EU27 (i.e. excluding the UK) tropical timber product imports continued to defy expectations of COVID-19 driven collapse in the four months to April this year.

Despite all the large western European countries implementing COVID-19 lockdown measures starting in the second two weeks of March, and mounting supply-side problems in tropical countries, total imports of tropical wood and wood furniture products into in the EU in April were little changed compared to the previous month.

Unfortunately, this is not a good news story. The signs are that the EU market for tropical wood products was weakening well before the effects of COVID-19 were even apparent.

The lack of evidence so far of a further downturn in direct response to the COVID-19 outbreak is likely just a reflection of the long lead times in the tropical wood supply chain.

Chart 1, which shows the value of EU27 imports of tropical wood and wood furniture products reported monthly during the last five years, highlights that imports in 2020 were closely mirroring imports in 2016 and 2017 to the end of April.

The tropical trade in the EU in both 2016 and 2017 was weak overall and the signs were, before the onset of COVID-19, that 2020 was lining up to be another slow year. Certainly, well down on 2018 and 2019 when there was a short-term revival in trade.

Given widespread reports during April of EU importers struggling to deal with a build-up of stock that could not be shifted as manufacturers, retailers and construction sites went into lockdown, a more significant decline in imports may well be seen in the May and June trade figures.

More positively, it should be said that the DIY sector in the EU remained quite buoyant in some countries throughout the lockdown months with many people taking the opportunity to carry out home improvement work.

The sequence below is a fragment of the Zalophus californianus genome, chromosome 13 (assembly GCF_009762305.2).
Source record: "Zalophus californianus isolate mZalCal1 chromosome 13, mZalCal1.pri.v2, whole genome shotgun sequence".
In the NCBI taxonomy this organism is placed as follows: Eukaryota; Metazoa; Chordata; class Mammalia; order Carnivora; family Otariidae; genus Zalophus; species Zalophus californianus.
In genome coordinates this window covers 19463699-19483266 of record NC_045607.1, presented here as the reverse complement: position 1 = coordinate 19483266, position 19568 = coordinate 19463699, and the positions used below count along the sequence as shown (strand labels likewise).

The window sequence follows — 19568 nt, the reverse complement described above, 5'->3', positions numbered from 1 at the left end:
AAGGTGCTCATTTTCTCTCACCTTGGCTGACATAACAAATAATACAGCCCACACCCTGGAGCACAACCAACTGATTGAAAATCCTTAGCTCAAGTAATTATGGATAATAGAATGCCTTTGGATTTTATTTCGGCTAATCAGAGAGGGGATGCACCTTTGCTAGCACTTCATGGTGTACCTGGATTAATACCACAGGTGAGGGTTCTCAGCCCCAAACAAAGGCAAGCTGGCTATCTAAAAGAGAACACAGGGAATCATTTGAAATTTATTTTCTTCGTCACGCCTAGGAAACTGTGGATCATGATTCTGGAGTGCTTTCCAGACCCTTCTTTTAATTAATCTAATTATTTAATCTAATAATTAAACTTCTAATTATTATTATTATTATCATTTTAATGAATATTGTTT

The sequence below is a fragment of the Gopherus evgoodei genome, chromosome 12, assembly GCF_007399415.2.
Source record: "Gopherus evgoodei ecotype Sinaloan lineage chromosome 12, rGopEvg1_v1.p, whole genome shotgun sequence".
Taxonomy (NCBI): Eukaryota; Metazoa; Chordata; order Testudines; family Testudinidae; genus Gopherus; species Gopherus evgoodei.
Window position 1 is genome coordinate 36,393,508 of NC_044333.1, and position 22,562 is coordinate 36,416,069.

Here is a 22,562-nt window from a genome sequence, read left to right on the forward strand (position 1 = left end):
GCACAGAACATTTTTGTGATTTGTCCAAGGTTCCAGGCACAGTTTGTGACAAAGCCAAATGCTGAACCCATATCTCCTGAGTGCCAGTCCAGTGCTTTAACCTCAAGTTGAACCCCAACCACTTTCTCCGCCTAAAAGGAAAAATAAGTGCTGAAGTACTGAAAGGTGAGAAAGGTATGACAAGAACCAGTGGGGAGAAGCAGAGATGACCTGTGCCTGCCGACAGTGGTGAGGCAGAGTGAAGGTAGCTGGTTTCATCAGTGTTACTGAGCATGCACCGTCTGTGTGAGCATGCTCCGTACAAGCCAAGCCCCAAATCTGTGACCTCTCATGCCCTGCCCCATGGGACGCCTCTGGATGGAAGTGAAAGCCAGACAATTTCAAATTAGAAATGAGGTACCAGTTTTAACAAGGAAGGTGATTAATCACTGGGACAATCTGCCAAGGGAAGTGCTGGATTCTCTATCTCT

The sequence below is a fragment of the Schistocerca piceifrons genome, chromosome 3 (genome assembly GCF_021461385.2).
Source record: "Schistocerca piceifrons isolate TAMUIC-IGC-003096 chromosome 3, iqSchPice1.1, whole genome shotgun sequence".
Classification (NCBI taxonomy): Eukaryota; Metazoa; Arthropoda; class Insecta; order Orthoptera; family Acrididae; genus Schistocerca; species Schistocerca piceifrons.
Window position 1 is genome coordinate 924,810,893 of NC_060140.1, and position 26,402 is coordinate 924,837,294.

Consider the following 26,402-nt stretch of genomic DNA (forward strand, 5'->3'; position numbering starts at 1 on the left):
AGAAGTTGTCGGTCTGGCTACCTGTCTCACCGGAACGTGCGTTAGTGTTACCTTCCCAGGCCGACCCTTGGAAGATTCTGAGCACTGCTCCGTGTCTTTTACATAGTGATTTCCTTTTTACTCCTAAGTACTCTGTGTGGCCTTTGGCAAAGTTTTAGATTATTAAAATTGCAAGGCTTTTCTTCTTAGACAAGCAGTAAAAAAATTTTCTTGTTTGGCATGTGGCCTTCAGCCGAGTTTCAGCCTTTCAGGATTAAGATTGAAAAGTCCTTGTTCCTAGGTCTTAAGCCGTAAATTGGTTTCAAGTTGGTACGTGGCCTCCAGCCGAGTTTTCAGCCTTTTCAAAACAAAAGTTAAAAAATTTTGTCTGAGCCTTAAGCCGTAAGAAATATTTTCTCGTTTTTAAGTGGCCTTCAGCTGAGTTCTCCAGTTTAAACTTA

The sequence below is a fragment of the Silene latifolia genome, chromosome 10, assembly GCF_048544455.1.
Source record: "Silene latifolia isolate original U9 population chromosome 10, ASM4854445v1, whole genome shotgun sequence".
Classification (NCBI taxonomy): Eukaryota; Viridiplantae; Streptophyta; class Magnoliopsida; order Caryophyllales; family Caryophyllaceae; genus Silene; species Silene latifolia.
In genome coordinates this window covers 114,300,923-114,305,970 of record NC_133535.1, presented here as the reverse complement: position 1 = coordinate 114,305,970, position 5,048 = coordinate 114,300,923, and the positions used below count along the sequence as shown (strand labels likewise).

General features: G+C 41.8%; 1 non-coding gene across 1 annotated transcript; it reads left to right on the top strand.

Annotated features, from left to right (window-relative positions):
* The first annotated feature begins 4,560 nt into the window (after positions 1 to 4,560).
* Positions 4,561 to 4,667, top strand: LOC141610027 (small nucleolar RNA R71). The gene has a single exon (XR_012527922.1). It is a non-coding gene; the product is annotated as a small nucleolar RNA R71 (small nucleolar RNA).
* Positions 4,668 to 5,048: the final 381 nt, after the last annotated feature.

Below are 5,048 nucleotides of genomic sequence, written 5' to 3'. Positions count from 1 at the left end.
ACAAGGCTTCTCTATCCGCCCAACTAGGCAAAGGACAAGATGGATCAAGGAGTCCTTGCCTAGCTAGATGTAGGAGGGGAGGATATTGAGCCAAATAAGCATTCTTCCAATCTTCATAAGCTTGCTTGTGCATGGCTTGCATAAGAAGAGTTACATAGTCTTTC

In other EU countries with less stringent lockdowns, such as the Netherlands and Sweden, commercial construction and some manufacturing activity also continued, at a slower pace but without interruption.

Chart 2 shows that in all tropical wood product groups, there was no significant downturn in EU27 imports in March and April this year. In fact, imports of some product groups, such as sawnwood, mouldings/decking, and veneer, increased during this period compared to the previous two months.

EU imports from tropical countries are typically highly volatile from month to month, and often show no consistent pattern (Chart 3), making it difficult at this stage to assess the likely longer-term effects of COVID19. However, the contrasting trends in monthly imports from the two largest tropical suppliers to the EU – Indonesia and Vietnam – provide some insights.

EU imports from Indonesia, which are dominated by garden furniture, decking and plywood, tend to be strongest in the spring season.

The sharp decline in imports from Indonesia in April this year, at a time when trade is usually rising, does not bode well for the rest of 2020.

In contrast to Indonesia, imports from Vietnam are dominated by interior furniture and tend to be strongest at the turn of the year, in time for the January sales, and to be very slow during the summer and early autumn.

In that sense, Vietnamese suppliers have been more fortunate because the lockdown in EU countries occurred after a large proportion of shipments to the EU in a typical year had already arrived. The import data also shows that quite a lot of shipments from Vietnam continued to arrive in the EU during April.

The full effects of COVID-19 on EU imports from Vietnam will only become truly apparent later this year when the products for next season begin (or fail) to arrive.

Chart 4 shows that there was no unprecedented downturn in imports of tropical wood products into any EU27 country in the month of April this year. In fact, imports were higher in Belgium, France and Italy in April than in the previous month. There was a decline in Germany and the Netherlands, but not inconsistent with previous monthly changes.

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